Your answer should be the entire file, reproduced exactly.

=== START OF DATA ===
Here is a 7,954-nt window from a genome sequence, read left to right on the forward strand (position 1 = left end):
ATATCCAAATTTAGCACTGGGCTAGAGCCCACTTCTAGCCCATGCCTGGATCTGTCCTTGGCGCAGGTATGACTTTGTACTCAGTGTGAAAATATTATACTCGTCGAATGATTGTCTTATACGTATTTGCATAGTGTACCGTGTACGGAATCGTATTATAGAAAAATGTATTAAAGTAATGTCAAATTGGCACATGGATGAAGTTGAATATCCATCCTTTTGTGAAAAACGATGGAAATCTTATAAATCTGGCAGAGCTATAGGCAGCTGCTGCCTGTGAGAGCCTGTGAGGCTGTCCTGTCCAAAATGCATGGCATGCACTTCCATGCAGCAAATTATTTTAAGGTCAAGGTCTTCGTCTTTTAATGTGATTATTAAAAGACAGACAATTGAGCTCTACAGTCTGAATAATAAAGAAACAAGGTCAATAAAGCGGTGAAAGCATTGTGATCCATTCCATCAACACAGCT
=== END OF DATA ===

Here is a 7,954-nt window from a genome sequence, read left to right on the forward strand (position 1 = left end):
ATATCCAAATTTAGCACTGGGCTAGAGCCCACTTCTAGCCCATGCCTGGATCTGTCCTTGGCGCAGGTATGACTTTGTACTCAGTGTGAAAATATTATACTCGTCGAATGATTGTCTTATACGTATTTGCATAGTGTACCGTGTACGGAATCGTATTATAGAAAAATGTATTAAAGTAATGTCAAATTGGCACATGGATGAAGTTGAATATCCATCCTTTTGTGAAAAACGATGGAAATCTTATAAATCTGGCAGAGCTATAGGCAGCTGCTGCCTGTGAGAGCCTGTGAGGCTGTCCTGTCCAAAATGCATGGCATGCACTTCCATGCAGCAAATTATTTTAAGGTCAAGGTCTTCGTCTTTTAATGTGATTATTAAAAGACAGACAATTGAGCTCTACAGTCTGAATAATAAAGAAACAAGGTCAATAAAGCGGTGAAAGCATTGTGATCCATTCCATCAACACAGCT